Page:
Features | Partner Sites | Information | LinkXpress
Sign In
PZ HTL SA
GLOBETECH PUBLISHING
GLOBETECH PUBLISHING

Indian Spice Ingredient Kills Cancer Cells

By BiotechDaily International staff writers
Posted on 10 Nov 2009
A new study has revealed that curcumin, a compound found in the spice Turmeric, kills esophageal cancer cells in the laboratory via an unforeseen cell-death mechanism.

Researchers at University College Cork (UCC, Ireland) found that curcumin treatment of an esophageal cancer cell line reduced the viability of all cells within 24 hours of treatment. Since the common path of cell death is apoptosis--a cell suicide path triggered by proteins called caspases--the researchers added a molecule that stops the caspases triggering apoptosis, and found that it made no difference to the number of cells that died. The curcumin seems to induce cell death by a mechanism that was not reliant on apoptosis induction, and in fact, the cells began to digest themselves. The study was published in the October 28, 2009, issue of the British Journal of Cancer.

"The incidence of esophageal cancer has gone up by more than a half since the 70's, particularly in the Western world, and this is thought to be linked to rising rates of obesity, alcohol intake and reflux disease, so finding ways to both treat and prevent this disease is extremely important,” said study coauthor Professor Gerald O'Sullivan, M.D., Ph.D., who heads the Cork Cancer Research Center (CCRC) at UCC. "The development of natural compounds as chemo-preventative agents is also a very promising area of research.”

Curcumin is the principal curcuminoid of the ginger family (Zingiberaceae); the other two curcuminoids are desmethoxycurcumin and bis-desmethoxycurcumin. The curcuminoids are polyphenols and thus responsible for the yellow color of turmeric, which has been used historically as a component of Indian Ayurvedic medicine since 1900 BCE to treat a wide variety of ailments. A recent study on curcumin effects on cancer stated that curcumin modulates growth of tumor cells through regulation of multiple cell signaling pathways, including the cell proliferation pathway, cell survival pathway, caspase activation pathway, tumor suppressor pathway, death receptor pathway, mitochondrial pathways, and the protein kinase pathway.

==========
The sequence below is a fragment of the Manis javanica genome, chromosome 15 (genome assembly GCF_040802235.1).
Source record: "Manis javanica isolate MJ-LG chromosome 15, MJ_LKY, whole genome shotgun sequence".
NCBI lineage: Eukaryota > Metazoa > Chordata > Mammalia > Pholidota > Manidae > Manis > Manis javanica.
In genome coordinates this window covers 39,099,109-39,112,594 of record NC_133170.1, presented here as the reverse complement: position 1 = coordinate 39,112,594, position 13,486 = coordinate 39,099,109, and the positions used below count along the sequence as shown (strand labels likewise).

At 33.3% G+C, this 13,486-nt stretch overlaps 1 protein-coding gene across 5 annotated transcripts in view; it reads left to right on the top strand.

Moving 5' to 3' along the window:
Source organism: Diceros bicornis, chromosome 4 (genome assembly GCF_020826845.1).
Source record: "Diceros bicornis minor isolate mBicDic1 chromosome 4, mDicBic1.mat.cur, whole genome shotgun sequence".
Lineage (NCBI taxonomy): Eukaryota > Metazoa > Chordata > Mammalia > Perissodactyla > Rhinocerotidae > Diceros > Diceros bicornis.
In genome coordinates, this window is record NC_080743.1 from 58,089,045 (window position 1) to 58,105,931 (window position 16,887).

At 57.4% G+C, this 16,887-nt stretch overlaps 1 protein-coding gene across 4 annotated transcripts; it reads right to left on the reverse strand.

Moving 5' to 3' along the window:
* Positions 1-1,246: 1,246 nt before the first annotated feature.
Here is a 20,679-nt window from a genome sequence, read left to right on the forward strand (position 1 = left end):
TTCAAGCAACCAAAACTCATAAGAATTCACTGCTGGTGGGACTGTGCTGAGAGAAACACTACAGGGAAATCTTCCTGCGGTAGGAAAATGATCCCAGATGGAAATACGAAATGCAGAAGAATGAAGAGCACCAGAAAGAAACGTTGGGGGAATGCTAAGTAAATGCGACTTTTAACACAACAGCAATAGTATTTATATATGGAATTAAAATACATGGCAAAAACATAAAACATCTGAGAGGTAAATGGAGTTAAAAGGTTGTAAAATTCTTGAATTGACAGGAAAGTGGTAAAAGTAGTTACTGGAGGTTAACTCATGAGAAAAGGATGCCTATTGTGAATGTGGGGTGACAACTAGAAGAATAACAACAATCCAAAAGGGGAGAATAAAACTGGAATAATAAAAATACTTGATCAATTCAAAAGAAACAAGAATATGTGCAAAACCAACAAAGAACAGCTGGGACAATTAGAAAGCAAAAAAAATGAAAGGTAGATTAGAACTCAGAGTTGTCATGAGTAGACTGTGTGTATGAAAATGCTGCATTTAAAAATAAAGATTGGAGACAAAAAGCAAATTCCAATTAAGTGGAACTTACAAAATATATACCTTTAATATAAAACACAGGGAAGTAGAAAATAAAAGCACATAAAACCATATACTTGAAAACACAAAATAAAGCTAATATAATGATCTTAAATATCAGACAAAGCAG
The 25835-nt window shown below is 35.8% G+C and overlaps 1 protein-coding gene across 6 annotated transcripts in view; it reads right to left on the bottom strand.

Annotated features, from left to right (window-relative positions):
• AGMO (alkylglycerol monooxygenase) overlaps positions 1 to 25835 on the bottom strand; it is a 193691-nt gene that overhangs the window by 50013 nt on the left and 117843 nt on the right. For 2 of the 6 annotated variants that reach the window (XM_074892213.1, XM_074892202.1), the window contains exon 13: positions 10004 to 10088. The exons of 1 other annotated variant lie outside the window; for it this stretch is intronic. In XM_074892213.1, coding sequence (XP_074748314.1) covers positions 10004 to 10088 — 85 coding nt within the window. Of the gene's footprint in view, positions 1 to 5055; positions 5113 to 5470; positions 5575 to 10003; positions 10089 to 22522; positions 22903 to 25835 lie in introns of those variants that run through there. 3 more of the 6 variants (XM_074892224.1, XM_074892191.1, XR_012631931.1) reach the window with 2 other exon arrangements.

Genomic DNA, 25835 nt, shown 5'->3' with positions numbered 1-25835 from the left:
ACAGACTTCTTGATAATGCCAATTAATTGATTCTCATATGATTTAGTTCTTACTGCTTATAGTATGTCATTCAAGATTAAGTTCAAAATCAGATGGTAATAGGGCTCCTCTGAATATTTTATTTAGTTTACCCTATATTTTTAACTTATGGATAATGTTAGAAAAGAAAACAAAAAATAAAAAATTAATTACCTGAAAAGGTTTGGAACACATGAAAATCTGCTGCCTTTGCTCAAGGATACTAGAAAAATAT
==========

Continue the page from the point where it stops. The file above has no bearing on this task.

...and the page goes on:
Related Links:

University College Cork



Channels

Genomics/Proteomics

view channel
Image: The TheraCyte cell encapsulation device (Photo courtesy of TheraCyte, Inc.).

Encapsulated Human-Insulin-Producing Progenitor Cells Cure Diabetes in Mouse Model

A breakthrough system that allows subcutaneous implantation of encapsulated immature pancreatic cells (beta progenitor cells) was shown to produce enough insulin to correct the symptoms of diabetes in a mouse model.... Read more

Drug Discovery

view channel
Image: Chitosan is derived from the shells of shrimp and other sea crustaceans, including Alaskan pink shrimp, pictured here (Photo courtesy of NOAA - [US] National Oceanic and Atmospheric Administration).

Chitosan Treatment Clears the Way for Antibiotics to Eliminate Recurrent Urinary Tract Infections

Recurrent urinary tract infection was successfully resolved in a mouse model by treatment with the exfoliant chitosan followed by a round of antibiotics. Bacterial urinary tract infection (UTI), most... Read more

Biochemistry

view channel

Mitochondrial Cause of Aging Can Be Reversed

Researchers have found a cause of aging in lab animals that can be reversed, possibly providing an avenue for new treatments for age-related diseases including type 2 diabetes, cancer, muscle wasting, and inflammatory diseases. The researchers plan to begin human trials late 2014. The study, which was published December... Read more

Therapeutics

view channel

Cytokine Identified That Causes Mucositis in Cancer Therapy Patients

The action of the cytokine interleukin 1-beta (IL-1beta) has been found to underlie the onset of mucositis, a common, severe side effect of chemotherapy and irradiation of cancer patients. Mucositis occurs as a result of cell death in reaction to chemo- or radiotherapy. The mucosal lining of the mouth becomes thin, may... Read more

Business

view channel

Analytical Sciences Trade Fair Declared a Rousing Success

Organizers of this year's 24th "analytica" biosciences trade fair have reported significant increases in both the number of visitors and exhibitors compared to the 2012 event. The analytica trade fair for laboratory technology, analysis, and biotechnology has been held at the Munich (Germany) Trade Fair Center every... Read more
 
Copyright © 2000-2014 Globetech Media. All rights reserved.